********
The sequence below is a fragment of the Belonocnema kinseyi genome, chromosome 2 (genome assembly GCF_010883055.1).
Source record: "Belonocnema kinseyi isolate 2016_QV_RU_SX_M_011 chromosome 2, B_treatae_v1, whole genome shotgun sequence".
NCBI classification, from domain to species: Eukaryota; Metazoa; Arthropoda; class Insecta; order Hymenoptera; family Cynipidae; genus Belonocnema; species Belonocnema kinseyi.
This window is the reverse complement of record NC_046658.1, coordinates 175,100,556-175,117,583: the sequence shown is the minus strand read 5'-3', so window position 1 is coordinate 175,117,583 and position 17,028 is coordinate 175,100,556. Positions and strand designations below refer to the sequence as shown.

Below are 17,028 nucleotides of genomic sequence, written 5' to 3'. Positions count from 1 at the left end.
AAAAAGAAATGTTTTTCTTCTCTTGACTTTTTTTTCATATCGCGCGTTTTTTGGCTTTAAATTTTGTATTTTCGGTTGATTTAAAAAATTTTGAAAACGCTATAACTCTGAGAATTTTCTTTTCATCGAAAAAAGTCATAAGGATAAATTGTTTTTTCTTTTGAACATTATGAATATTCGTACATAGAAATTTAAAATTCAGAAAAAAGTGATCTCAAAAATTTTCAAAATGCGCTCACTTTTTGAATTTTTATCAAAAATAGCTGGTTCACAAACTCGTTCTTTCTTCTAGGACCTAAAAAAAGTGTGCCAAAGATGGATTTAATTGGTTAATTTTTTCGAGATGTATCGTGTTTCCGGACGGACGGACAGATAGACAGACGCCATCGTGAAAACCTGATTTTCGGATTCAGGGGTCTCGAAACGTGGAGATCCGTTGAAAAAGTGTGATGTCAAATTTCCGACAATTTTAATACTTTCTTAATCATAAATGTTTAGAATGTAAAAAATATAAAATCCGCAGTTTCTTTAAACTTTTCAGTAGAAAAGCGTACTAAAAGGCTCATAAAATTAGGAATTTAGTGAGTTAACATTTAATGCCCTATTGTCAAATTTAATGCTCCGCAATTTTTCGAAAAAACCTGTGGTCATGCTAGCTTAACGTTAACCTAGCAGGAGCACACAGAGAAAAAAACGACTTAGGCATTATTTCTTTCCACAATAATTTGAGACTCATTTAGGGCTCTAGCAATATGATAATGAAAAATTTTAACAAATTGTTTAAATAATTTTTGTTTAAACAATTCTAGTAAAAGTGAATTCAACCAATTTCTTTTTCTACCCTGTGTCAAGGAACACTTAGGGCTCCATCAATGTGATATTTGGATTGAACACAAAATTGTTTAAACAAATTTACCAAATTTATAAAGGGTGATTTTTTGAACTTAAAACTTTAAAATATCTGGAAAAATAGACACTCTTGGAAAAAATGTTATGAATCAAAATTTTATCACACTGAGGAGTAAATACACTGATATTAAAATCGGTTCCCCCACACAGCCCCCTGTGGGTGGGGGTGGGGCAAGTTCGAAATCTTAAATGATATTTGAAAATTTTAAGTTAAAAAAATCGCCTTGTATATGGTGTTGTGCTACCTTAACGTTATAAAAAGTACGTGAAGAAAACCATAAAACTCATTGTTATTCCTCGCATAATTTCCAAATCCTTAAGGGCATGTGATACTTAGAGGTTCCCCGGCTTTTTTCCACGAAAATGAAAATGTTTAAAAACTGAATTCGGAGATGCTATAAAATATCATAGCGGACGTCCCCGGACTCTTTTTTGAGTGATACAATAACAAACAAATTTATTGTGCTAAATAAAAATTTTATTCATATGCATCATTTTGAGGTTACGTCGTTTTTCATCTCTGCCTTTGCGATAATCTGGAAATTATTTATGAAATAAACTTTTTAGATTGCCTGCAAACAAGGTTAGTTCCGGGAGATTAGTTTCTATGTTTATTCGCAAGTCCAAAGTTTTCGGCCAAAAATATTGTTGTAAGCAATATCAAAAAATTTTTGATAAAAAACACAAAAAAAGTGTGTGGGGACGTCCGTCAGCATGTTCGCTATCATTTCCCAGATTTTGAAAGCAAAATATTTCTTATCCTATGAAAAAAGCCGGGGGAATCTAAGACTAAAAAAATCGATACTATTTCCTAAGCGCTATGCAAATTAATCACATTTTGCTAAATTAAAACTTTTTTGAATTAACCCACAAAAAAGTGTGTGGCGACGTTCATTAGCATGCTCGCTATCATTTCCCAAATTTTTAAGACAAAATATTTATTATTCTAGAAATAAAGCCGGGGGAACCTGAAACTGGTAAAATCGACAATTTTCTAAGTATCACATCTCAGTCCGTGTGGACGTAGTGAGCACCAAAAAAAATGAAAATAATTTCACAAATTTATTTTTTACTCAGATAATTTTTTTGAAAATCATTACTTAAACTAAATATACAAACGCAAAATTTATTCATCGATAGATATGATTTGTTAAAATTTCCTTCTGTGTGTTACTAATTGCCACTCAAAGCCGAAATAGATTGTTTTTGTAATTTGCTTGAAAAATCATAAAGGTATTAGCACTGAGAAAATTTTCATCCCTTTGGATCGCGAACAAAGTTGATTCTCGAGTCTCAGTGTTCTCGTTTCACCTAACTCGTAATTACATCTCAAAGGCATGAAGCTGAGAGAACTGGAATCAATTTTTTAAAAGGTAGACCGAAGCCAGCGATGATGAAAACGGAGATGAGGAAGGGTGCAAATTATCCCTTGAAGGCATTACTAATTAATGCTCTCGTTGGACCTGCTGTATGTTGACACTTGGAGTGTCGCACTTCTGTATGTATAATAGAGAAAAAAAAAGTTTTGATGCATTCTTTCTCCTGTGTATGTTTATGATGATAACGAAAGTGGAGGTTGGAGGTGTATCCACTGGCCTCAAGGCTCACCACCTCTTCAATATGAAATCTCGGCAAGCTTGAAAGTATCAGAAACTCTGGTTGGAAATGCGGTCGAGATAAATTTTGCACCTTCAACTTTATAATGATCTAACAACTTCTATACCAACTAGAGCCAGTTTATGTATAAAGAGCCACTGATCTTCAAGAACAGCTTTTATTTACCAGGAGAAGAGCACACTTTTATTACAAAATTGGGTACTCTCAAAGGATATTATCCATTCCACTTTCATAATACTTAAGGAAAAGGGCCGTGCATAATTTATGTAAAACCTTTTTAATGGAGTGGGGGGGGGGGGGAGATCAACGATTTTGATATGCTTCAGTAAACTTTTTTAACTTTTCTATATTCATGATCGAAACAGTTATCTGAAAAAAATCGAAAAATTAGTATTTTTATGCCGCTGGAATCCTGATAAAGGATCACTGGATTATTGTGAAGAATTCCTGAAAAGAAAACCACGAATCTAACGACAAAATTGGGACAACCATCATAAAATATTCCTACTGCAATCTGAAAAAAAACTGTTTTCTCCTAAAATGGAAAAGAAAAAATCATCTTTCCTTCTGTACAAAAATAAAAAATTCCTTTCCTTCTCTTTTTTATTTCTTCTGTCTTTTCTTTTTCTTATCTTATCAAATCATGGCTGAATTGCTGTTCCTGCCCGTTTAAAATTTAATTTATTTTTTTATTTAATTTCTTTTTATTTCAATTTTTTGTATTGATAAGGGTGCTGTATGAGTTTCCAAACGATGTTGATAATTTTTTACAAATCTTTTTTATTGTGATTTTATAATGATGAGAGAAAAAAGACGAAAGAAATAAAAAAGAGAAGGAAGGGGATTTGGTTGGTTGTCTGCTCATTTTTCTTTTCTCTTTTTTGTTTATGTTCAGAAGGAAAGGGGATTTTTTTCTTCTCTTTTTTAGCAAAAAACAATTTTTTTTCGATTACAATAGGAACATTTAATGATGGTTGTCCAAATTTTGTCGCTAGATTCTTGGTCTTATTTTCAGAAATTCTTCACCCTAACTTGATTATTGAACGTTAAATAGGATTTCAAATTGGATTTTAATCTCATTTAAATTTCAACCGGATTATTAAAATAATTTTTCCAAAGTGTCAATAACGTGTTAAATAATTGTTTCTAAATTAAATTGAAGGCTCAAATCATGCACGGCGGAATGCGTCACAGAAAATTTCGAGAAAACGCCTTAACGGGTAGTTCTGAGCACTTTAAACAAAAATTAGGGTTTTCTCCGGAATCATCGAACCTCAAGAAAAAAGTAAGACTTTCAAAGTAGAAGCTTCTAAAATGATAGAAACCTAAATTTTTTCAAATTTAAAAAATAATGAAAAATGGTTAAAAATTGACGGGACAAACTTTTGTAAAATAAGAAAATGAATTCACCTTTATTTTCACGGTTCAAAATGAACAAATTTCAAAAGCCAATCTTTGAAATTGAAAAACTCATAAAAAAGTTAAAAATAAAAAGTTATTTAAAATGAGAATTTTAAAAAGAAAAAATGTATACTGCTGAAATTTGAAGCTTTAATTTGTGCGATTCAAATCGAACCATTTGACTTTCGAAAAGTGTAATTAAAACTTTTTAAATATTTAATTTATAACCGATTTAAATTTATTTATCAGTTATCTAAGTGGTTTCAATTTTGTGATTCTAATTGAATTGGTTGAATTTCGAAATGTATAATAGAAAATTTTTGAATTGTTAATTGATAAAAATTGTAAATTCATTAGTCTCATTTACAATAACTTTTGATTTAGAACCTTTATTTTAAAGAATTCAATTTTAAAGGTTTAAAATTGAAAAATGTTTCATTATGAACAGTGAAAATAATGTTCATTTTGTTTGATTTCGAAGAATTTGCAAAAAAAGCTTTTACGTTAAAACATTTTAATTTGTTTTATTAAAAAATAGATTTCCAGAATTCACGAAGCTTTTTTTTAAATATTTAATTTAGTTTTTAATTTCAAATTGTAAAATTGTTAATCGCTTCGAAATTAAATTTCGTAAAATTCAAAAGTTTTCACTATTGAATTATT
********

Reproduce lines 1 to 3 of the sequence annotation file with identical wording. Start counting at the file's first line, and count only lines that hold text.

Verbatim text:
The sequence below is a fragment of the Belonocnema kinseyi genome, chromosome 2 (genome assembly GCF_010883055.1).
Source record: "Belonocnema kinseyi isolate 2016_QV_RU_SX_M_011 chromosome 2, B_treatae_v1, whole genome shotgun sequence".
NCBI classification, from domain to species: Eukaryota; Metazoa; Arthropoda; class Insecta; order Hymenoptera; family Cynipidae; genus Belonocnema; species Belonocnema kinseyi.